2019 US Open Swimming: Four Storylines to Follow in Atlanta

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Lilly King will be in attendance at the 2019 US Open; the meet where she became a serious player for the 2016 Olympics four years ago. Photo Courtesy: Becca Wyant

The US Open this weekend is stacked in terms of who is attending. Olympic champions Simone Manuel and Katie Ledecky and swimming superstars Caeleb Dressel and Regan Smith will be in attendance. This is not a surprise considering it is the Olympic year (in four weeks) and everyone is trying to get their long course fix in. The US Open is taking over for Winter Nationals, which has traditionally been held during the first weekend in December as a short course yards meet, but changed to long course last season, and has now been renamed to be the US Open.

This weekend is a great opportunity for the US National team to take advantage of some long course racing to cap off a great fall season that saw the birth of the International Swimming League. With many of the top American swimmers busy with the new league and racing short course meters, the hype of the approaching Olympic year has almost been forgotten, which may end up being a good thing for many of the pro athletes that could see the ISL as a nice distraction from the intense grind required to train for the Olympic Games.

But the ISL is already over for members of the DC Trident and New York Breakers that did not advance to the Las Vegas final, so it is full-on long course mode from here until August. This weekend’s US Open feels sort of like an “opening day” in other professional sports, with this meet being, for many, the first big test to see where they are before heading to Olympic Trials in June. Yes, the Greensboro Pro Swim Series happened in November but a lot of the best swimmers were not there. At the US Open this weekend, there doesn’t seem to be a big swimmer absent, save for perhaps some of the Cal pros Nathan AdrianRyan Murphy and Tom Shields.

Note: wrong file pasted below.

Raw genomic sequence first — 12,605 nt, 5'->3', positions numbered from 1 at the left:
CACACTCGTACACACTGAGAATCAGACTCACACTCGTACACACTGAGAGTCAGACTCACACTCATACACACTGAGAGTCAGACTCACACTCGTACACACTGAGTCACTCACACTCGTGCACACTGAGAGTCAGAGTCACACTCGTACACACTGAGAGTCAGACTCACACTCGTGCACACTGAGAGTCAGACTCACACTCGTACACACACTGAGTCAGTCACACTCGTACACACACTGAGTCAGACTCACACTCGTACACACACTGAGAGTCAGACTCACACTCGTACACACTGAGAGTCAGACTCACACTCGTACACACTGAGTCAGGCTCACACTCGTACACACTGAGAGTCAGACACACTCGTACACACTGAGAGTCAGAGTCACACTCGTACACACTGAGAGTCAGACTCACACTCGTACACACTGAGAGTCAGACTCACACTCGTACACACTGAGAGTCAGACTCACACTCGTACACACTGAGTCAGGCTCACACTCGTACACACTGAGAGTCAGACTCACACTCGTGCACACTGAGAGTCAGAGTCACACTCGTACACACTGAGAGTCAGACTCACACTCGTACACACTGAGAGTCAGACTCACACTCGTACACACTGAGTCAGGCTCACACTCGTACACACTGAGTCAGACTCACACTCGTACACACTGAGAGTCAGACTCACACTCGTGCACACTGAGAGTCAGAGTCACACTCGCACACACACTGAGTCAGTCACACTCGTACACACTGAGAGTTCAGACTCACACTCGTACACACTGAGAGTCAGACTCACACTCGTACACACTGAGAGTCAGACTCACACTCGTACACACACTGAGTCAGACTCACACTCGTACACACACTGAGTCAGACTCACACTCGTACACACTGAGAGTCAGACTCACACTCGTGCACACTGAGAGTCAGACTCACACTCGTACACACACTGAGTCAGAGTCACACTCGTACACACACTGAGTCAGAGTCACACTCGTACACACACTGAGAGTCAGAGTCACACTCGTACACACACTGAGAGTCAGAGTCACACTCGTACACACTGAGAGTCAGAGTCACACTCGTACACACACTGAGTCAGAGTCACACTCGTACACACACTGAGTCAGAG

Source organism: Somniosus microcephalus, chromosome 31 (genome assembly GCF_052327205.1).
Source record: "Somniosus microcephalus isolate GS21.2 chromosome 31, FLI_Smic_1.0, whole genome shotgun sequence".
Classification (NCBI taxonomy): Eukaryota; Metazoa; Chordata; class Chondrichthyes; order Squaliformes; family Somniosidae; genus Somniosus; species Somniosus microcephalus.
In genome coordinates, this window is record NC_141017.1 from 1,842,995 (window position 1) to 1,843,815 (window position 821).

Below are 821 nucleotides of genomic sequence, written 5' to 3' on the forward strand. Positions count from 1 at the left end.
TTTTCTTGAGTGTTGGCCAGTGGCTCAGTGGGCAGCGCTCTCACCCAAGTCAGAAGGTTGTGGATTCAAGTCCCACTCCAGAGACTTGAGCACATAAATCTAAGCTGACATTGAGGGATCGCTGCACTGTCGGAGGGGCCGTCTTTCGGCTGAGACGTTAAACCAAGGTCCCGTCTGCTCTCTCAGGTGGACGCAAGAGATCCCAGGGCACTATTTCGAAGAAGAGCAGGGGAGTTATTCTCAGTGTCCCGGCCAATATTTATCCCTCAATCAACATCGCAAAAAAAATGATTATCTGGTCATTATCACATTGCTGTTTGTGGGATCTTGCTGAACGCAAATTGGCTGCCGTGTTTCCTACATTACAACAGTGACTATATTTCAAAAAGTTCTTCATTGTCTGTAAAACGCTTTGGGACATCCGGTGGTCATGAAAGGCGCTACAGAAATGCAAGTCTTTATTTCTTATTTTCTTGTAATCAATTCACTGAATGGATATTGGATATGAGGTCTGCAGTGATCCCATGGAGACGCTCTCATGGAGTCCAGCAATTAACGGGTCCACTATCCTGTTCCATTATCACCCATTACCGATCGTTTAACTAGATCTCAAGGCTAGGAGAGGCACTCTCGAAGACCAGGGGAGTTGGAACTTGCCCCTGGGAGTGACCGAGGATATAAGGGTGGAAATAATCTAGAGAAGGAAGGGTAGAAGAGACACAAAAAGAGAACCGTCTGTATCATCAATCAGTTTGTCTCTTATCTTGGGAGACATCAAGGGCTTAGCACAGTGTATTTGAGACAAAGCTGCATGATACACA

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With so many good swimmers converging in Atlanta this weekend, let’s take a look at some of the storylines worth following this weekend.

#1: Someone Will Break Out This Weekend As a Contender

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Lilly King broke out as an Olympic contender at the 2015 Winter Nationals; Photo Courtesy: Peter H. Bick

We don’t know who it will be. And we probably won’t know who will break out this weekend until we see the end results at the Olympic Trials in June. Swimming fans may have a good idea of who will make next summer’s Olympic team based on what happened this summer at the World Championships, Pan American Games, World University Games, etc. But the truth is, we don’t really know anything. And this weekend’s US Open will give us a good opportunity to see who is in the right shape to make a push for the Olympics next summer.

For example, in 2015 at the Winter Nationals in Seattle, a freshman breaststroker from Indiana not a lot of people had heard of named Lilly King swam a lifetime best in the 100 breast at 1:06.43. It was quicker than her time at US Nationals that summer, where she put herself ninth in the world at 1:06.6. In that race in December 2015, King showed no fear in taking on the reigning World champion Yulia Efimova, three months before she failed a drug test for meldonium, taking it out fast and eventually being run down by the Russian. There was a lot of foreshadowing in that race four years ago and at the time, no one knew they had watched the first meeting between two swimmers that would go on to be one of the biggest stories of the Olympic Games eight months later and be one of the best running rivalries in the sport of swimming today in 2019.

The point is that there will be a swimmer this weekend that we aren’t paying a lot of attention to that will swim a best time and quietly put themselves in the driver’s seat to steal a spot on the team in Omaha in June. We don’t know who it is nor do we want to jinx it by making a bold prediction. But four years from now we will be looking back on this US Open meet and think “remember when we didn’t know anything about that swimmer?”

#2: Will the ISL Have Any Factor Into the Meet?

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How will many of the pros swim after a hefty ISL schedule? Photo Courtesy: Peter H. Bick

It seems like a silly question to ask: will the hectic travel and racing schedule of the ISL have a negative impact on those athletes this weekend? Ultimately, the ISL was what swimmers wanted: an opportunity to travel and race more often against their international rivals that they previously would only see roughly once a year. So how could racing too much be a bad thing? Well, it was the first year of the league so there is no precedent in seeing how it will affect the performances at the Olympic Games, but it seems safe to say that the ISL will not hinder the performances this weekend.